Nine Steps to Embracing Risk Analysis in the Enterprise

In the commercial environment, businesses make decisions daily, irrespective of whether they are operating in a boom or a recession. Each decision has an associated level of risk: where to invest, what product to produce, what quantity, which vendor to use, what price to charge, what marketing activity to pursue. The list is endless. Although these decisions have potentially business-critical consequences, many organisations do not take a strategic approach to decision-making.

The concept of risk analysis and management has been around for many years, but is still not well executed within many industries. However, given the current state of the global economy, there has been a lot of talk recently about the need for ‘proper risk analysis.’

Today, organisations are focusing on methodologies that can help them assess risks more accurately. By exploring the full space of possible outcomes for a given situation, effective risk analysis can both identify pitfalls and uncover new opportunities. Instead of taking a siloed approach to managing risk, organisations should address risk holistically. All risks are interrelated, so an organisation’s risk modelling must follow this pattern. A key concept is the necessity to model correlations – or dependent relationships – between risks. For example, it is unrealistic to assume that what goes on in the legal risk department is not going to affect what happens in R&D risk.

If risk management & analysis seems like a mere image within an endless strip of film, you may be overlooking what it means to the big picture. Image courtesy of Damian Gadal @Flickr, re-used with permission
Increased use of risk analysis in the form of quantitative risk management (QRM) and decision-making under uncertainty (DMUU) is helping organisations to be prepared for unforeseen risk. Simply put, QRM and DMUU mean thinking more quantitatively, with numbers and probabilities. It means recognising that uncertainty exists in nearly every decision, and accounting for it in a quantitative way. One good example of this is the use of Monte Carlo simulation, which is an analytical technique that evaluates and measures the risk associated with any given venture or project. A computerised mathematical process, it allows users to define uncertain variables in their models and see, as a result, a range of possible outcomes and the probability that each will occur.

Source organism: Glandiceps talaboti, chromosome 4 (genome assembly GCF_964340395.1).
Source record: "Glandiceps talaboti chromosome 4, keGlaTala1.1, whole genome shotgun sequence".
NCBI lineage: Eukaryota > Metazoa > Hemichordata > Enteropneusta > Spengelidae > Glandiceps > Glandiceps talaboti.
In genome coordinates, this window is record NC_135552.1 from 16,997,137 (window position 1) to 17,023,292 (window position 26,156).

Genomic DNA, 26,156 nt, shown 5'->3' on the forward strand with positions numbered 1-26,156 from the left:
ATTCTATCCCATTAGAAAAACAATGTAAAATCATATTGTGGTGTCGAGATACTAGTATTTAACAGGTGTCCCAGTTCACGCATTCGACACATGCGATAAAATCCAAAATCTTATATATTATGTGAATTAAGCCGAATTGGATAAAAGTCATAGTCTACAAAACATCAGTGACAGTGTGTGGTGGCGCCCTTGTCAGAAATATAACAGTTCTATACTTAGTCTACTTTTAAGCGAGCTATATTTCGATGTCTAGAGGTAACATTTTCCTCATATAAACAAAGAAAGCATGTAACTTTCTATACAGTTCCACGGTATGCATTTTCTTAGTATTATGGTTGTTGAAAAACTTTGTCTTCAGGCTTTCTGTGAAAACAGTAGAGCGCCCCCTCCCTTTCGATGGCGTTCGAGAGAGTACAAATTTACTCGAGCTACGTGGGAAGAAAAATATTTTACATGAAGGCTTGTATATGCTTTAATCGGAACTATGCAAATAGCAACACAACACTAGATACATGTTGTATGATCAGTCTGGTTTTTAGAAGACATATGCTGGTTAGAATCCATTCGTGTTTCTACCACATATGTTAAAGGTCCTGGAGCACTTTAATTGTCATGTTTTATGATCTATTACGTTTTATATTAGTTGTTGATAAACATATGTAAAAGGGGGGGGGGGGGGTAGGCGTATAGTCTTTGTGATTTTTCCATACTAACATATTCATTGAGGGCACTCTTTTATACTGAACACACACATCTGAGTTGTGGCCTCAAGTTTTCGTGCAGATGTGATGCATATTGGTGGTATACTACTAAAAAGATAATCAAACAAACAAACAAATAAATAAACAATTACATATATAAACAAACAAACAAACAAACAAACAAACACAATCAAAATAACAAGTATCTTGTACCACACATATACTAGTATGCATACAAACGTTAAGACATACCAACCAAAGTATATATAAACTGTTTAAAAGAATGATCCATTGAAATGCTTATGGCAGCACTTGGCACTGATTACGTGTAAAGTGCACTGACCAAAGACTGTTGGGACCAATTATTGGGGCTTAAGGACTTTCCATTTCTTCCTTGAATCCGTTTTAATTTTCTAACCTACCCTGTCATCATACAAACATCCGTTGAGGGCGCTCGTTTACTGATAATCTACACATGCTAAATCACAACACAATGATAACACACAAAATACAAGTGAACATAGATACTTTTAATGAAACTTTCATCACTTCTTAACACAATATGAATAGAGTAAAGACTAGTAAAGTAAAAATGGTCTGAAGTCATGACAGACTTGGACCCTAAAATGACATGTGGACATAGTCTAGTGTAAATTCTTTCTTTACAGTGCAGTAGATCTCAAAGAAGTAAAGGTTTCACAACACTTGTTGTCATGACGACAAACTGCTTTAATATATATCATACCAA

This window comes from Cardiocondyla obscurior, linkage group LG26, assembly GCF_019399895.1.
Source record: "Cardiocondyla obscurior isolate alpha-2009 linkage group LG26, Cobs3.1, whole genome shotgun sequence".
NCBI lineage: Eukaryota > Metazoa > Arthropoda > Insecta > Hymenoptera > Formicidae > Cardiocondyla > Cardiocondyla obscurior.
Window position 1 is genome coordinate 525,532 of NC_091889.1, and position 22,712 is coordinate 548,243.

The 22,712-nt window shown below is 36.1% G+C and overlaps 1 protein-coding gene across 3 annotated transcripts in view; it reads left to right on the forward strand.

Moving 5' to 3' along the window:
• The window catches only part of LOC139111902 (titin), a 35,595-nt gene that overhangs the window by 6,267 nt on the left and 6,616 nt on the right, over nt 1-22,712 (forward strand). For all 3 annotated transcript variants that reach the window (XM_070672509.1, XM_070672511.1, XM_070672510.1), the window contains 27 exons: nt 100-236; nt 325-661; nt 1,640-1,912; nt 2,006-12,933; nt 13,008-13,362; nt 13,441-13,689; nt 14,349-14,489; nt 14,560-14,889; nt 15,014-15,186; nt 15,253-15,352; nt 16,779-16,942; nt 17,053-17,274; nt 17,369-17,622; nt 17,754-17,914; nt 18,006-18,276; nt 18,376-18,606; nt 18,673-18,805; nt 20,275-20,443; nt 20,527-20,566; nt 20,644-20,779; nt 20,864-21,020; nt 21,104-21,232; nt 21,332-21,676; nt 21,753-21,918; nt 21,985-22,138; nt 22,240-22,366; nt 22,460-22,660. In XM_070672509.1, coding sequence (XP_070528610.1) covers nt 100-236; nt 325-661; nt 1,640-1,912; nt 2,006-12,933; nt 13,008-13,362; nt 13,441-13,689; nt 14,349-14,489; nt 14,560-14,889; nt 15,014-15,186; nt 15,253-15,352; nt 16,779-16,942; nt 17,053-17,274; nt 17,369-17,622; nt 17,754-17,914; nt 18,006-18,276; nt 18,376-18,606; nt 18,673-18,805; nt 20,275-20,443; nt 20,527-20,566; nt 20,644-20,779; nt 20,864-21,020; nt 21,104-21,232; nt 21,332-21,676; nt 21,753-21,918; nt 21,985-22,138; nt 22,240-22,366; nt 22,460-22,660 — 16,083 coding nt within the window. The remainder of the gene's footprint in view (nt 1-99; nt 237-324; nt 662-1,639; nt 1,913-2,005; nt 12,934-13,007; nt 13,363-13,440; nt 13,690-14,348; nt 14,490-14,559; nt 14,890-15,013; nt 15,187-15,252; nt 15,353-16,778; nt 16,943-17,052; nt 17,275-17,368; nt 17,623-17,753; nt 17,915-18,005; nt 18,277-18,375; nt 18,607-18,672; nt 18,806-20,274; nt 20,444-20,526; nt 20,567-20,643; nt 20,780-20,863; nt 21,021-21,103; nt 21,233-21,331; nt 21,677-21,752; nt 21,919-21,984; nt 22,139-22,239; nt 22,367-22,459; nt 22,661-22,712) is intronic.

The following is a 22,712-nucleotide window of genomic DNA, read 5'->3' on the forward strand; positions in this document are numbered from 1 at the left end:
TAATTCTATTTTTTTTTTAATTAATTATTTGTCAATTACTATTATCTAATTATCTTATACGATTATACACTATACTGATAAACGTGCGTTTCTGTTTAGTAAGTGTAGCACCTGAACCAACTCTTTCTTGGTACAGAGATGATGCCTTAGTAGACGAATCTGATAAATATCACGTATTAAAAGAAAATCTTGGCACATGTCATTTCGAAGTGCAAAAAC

Monte Carlo simulation is a highly flexible tool used extensively in risk management to gain insight into what could happen so that resources can be allocated more effectively, better strategies designed, mitigation plans developed, and better decisions made. The technology is simple to use and available on any desktop computer, even as an add-in to the common spreadsheet. Combined with greater public awareness, risk managers are currently in an ideal position to progress a cultural change towards making risk analysis an integral part of corporate operations.

There are many benefits of conducting risk analysis, with key advantages including:

  1. Identifying pitfalls and uncovering previously unidentified opportunities
  2. Understanding the risk factors that are the most important and have the biggest impact on the bottom line
  3. Targeting specific variables to avoid wasting resources on low-impact or extremely unlikely events
  4. Improving credibility, making the case more persuasively to upper management, corporate, investment banks or other stakeholders when funding is needed or advancing a project
  5. Getting buy-in from those on the team when implementing a project